GenerationResearch interns at the Mary Lyon Centre

Haroon Khan and Xanthia Woltjer inside the Mary Lyon Centre

This summer, we have taken part in the University of York’s GenerationResearch programme for the first time by supporting two undergraduate internships. Haroon Khan and Xanthia Woltjer spent 10 weeks at the Mary Lyon Centre at MRC Harwell working on research projects that tie into the work of the National Mouse Genetics Network, while also having the opportunity to gain an insight into the work of the Mary Lyon Centre and what it’s like to work as an animal technologist.

The GenerationResearch programme is run by a team of academics and professional services staff from the Department of Biology at the University of York and provides authentic paid studentship positions in a range of technical and research projects, using a process that allows a focus on students from underrepresented backgrounds. Since the first studentships in 2021, the project has already grown beyond York, with students across Yorkshire eligible to apply. In 2023, this involved 360 applications with 35 students from the Universities of York, Leeds, Sheffield, Bradford, and Hull being successfully accepted into opportunities spread around the UK and even overseas! The successful students represented many different STEM disciplines, including medicine, physics, chemistry, engineering, and biology, allowing exciting interdisciplinary experiences.  This year, the Network and the Mary Lyon Centre joined the programme to host two projects.

Haroon’s project involved developing a model of weight gain trajectory in mice. Just as new parents track their baby’s weight during infancy to ensure that they’re growing as they should, weight gain in mice is a critical early indicator of health and welfare. By combining new measurements, taken during his time with us, with previously collected data, Haroon was able to create male and female percentile curves onto which he could plot an individual’s weight gain trajectory. Haroon has now returned to his third year at the University of Leeds, where he is studying Genetics.

Haroon: “Alongside our individual projects, we regularly had the opportunity to visit the different wards and teams within the Mary Lyon Centre. I was thrilled to gain an insight into the work they carry out. I found microinjection particularly interesting since it involves such fine detail and really brings to life the content we study at university!”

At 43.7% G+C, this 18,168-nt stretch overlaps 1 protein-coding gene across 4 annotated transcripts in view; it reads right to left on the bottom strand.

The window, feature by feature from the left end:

Xanthia’s project focused on calculating the gestational period of mice with accuracy in order to better define the perinatal period. To do this, Xanthia set up mice in special cages where their behaviour could be recorded and analysed, so that she could study mating and littering behaviours. Consistent with previous literature, she found that the mice had an 18.5-day gestation period and that both mating and littering primarily take place overnight. Xanthia has now returned to her third year at the University of York, where she is studying Biology.

The use of home cage monitoring systems allows for in-depth automated analysis of the various behaviours associated with mating or birth, which will help us fill the current knowledge gap around early life stages. Indeed, both projects tie in with the aims of the Network’s Congenital Anomalies and MURIDAE Clusters as both have an interest in improved understanding of early life and improved capacity for detection of the earliest signs of disease.

Xanthia: “I really enjoyed my internship experience at the MLC and am beyond grateful for this opportunity. Not only did I gain hands-on experience with a personal project; I also learned what real dynamic research looks like. I was so excited to see methods from research papers come alive with real equipment and procedures!”

Towards the end of their projects, Haroon and Xanthia made a video giving a flavour of their projects and time at the MLC.

Dr. Jillian Barlow (Director of GenerationResearch): “We are so thankful that the Mary Lyon Centre and National Mouse Genetics Network supported two of our students this year and are pleased that they have made such a positive contribution to research efforts in the field of animal technology. Providing these crucial opportunities to students like Haroon and Xanthia has an enormous impact on their confidence and early development of research skills and is key in engaging our next generation of scientists.”

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